FEBRUARY BIRDS, BEES, AND BUTTERFLIES
The Great Backyard Bird Count, The Christmas Bird Count. Get out there and count the birds, she says. So what’s the big deal? you ask. I like to look at the birds and listen to them sing, but geez, they all look alike to me. Why do I need to go to all that trouble to COUNT them?
Good question. Have you ever heard of Silent Spring? Or Their Fate is our Fate? These books tell us that birds are indicator species. What happens to them, can often predict what can happen to humans. Birds are one of the easiest species to study, not only because they are highly visible, but many can live a long time, and people enjoy their colors, songs, and sometimes their behavior. We care about them. Scientists can’t be everywhere, but “citizen scientists” all over the globe can collect information on birds during these special count days. Last year during the Great Backyard Bird Count, 160,000 people, amateurs to scientists, participated in creating “the largest instantaneous snapshot of global bird population ever recorded.”
A couple things we have found from these counts is that more than one half of North American bird species that winter over, have moved north 200 miles in the last 60 years. Forty species of North American song birds have moved to higher elevations. They are trying to escape the increasing temperatures so that they can find the proper food, keep their nesting cycle, and avoid disease. If only scientists were doing the recording, we wouldn’t have this data. Every year we learn more and more about our local situation and global situations. This helps determine where the money will be spent and what further research is needed.
For the birds, and for ourselves, why not get involved, become a citizen scientist and participate in the Great Backyard Bird Count this year. Hopefully, most of you can identify most of these ten birds we’ve studied since September.
OUR LAST THREE BIRDS
1. Northern Flicker 2. Downy/Hairy Woodpecker 3. Anna/Rufus Hummingbird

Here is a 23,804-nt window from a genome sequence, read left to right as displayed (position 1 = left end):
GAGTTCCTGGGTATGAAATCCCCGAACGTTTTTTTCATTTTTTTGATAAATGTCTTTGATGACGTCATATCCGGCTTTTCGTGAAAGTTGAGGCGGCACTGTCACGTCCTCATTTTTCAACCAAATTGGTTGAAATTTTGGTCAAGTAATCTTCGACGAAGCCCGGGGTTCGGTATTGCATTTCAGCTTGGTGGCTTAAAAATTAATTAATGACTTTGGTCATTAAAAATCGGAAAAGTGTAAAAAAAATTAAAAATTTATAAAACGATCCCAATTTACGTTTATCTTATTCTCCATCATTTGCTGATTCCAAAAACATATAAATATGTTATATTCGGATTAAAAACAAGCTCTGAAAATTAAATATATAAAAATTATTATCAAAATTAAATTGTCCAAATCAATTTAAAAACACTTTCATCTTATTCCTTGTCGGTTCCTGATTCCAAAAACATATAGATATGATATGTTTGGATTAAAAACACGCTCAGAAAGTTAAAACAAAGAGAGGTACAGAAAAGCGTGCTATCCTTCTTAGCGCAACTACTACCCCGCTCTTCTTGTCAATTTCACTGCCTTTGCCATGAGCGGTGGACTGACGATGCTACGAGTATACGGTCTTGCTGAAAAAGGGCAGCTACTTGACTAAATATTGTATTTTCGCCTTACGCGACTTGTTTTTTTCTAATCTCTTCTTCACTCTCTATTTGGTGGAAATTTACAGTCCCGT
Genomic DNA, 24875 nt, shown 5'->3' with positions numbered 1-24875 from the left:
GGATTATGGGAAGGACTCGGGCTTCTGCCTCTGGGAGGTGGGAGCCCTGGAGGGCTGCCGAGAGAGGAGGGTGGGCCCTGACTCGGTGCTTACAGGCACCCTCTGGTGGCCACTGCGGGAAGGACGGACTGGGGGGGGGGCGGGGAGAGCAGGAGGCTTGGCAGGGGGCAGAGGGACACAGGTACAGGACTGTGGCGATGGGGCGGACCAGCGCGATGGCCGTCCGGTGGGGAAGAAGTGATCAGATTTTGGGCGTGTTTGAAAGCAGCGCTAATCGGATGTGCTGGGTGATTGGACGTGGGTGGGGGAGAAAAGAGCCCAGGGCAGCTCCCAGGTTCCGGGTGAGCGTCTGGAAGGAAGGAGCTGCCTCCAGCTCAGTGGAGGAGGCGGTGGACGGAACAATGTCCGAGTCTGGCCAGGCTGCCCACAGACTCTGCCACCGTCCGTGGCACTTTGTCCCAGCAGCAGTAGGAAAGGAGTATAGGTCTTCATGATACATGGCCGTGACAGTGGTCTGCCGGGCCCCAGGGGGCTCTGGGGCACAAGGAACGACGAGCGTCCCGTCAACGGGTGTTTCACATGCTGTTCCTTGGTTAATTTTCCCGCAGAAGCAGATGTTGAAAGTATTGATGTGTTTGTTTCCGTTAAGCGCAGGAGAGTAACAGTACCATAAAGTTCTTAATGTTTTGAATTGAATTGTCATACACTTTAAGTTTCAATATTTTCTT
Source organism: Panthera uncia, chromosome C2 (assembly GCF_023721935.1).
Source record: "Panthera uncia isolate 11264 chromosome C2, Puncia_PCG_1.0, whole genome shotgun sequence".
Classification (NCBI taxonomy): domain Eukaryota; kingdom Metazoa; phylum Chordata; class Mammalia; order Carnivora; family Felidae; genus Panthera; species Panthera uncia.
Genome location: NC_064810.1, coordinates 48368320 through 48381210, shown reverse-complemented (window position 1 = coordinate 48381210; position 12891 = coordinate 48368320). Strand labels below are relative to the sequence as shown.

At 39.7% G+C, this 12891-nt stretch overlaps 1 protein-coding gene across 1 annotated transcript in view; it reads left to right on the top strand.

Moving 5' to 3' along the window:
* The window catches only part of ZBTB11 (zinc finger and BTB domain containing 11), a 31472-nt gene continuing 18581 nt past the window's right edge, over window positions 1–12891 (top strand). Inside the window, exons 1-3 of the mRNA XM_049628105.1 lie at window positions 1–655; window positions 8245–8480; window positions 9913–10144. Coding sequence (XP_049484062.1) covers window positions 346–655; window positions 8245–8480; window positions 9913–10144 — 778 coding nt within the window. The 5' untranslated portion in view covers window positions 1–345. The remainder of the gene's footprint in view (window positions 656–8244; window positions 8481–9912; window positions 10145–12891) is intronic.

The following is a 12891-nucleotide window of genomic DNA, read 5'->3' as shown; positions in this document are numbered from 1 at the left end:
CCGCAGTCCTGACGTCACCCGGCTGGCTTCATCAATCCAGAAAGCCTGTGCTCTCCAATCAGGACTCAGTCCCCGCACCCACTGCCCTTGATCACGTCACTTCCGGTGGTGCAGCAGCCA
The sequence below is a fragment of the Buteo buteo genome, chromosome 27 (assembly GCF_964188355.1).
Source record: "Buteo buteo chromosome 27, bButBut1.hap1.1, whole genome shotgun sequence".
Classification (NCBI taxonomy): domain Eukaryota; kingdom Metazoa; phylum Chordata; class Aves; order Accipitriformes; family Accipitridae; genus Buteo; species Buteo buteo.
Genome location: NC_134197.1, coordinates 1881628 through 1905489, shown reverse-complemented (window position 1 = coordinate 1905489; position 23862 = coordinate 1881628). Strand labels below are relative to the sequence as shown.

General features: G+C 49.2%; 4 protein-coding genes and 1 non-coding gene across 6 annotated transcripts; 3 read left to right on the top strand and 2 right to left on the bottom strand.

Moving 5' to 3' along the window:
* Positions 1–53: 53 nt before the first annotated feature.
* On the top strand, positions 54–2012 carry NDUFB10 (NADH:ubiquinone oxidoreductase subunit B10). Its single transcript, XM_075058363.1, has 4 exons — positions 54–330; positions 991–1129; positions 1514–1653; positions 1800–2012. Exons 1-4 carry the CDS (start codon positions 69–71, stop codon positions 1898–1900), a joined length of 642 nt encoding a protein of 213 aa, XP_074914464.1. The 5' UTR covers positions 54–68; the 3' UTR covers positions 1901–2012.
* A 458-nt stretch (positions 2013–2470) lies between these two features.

1. The Northern or Red Shafted Flicker, considered a woodpecker, may be found at your suet feeder or on the ground looking for insects. (Sometimes he has a hard time fitting on that hanging suet.) He is quite conspicuous. There is no short description because he is quite intricately colored. This is a large bird often noticed from behind in flight by the white tail or orange feathers. He has a gray head with brown crown and nape, red mustache stripe, black crescent on breast, back and upper surface of wings barred grayish -brown and black, rump white, underparts light tan, heavily spotted with black, top of tail black, underside salmon, underwings salmon, large long chisel-shaped bill. Female lacks red mustache. His tweed-like back feathers distinguish him from most other woodpeckers.
2. Downy Woodpecker is a small one with a very short bill. He may show up with the mixed flocks of chickadees and nuthatches. It will go to the suet or inspect smaller trees and branches. The adult has black and white striped head, black upperparts with white in center of back and white spots on wings and white underparts, outer tail feathers white with narrow black bars. Male has small red patch on nape, female does not. The downy and the hairy are our only two woodpeckers with the white patch on the back. The Hairy Woodpecker is medium- sized, with long bill, black and white striped head, black upper parts, white on center of back, white spots on wings, white underparts. Male – has small red patch on nape. Description sound familiar? The only difference between these two woodpeckers is their size. This is how I remember them: Downy -dinky, Hairy-huge. (Ok, so it isn’t very academic.)
3. Anna’s Hummingbird – OUR hummingbird. Often over-winters. Folks who come from other areas are usually surprised to see this little creature hanging out in the snow, but we have learned to go out early in the morning in our robe and slippers to switch unfrozen and frozen feeders. At 4” this is medium sized, with greenish sides. Males- bright, iridescent dark rose cap and throat, grayish below, black deeply notched tail. Female – similar, center of throat just flecked with red, tail corners are white. Rufus Hummingbird – a seasonal visitor, migrates here in spring and leaves early summer. Male – bright orangy, rufous above, on sides and top of tail. Breast white, throat bright iridescent orange-red, crown greenish. Females – whitish below, rufous sides, rump, tail, greenish on upper wings and back.
TaDa. You have been presented with 10+ birds that you may be able to identify at your feeders. I hope this has been useful to you. We will review a bit, and…..there will be a test.
Birds, Bees, and Butterfly Chair
An Audubon Handbook Western Birds
The Sibley Field Guide to Birds of Western North America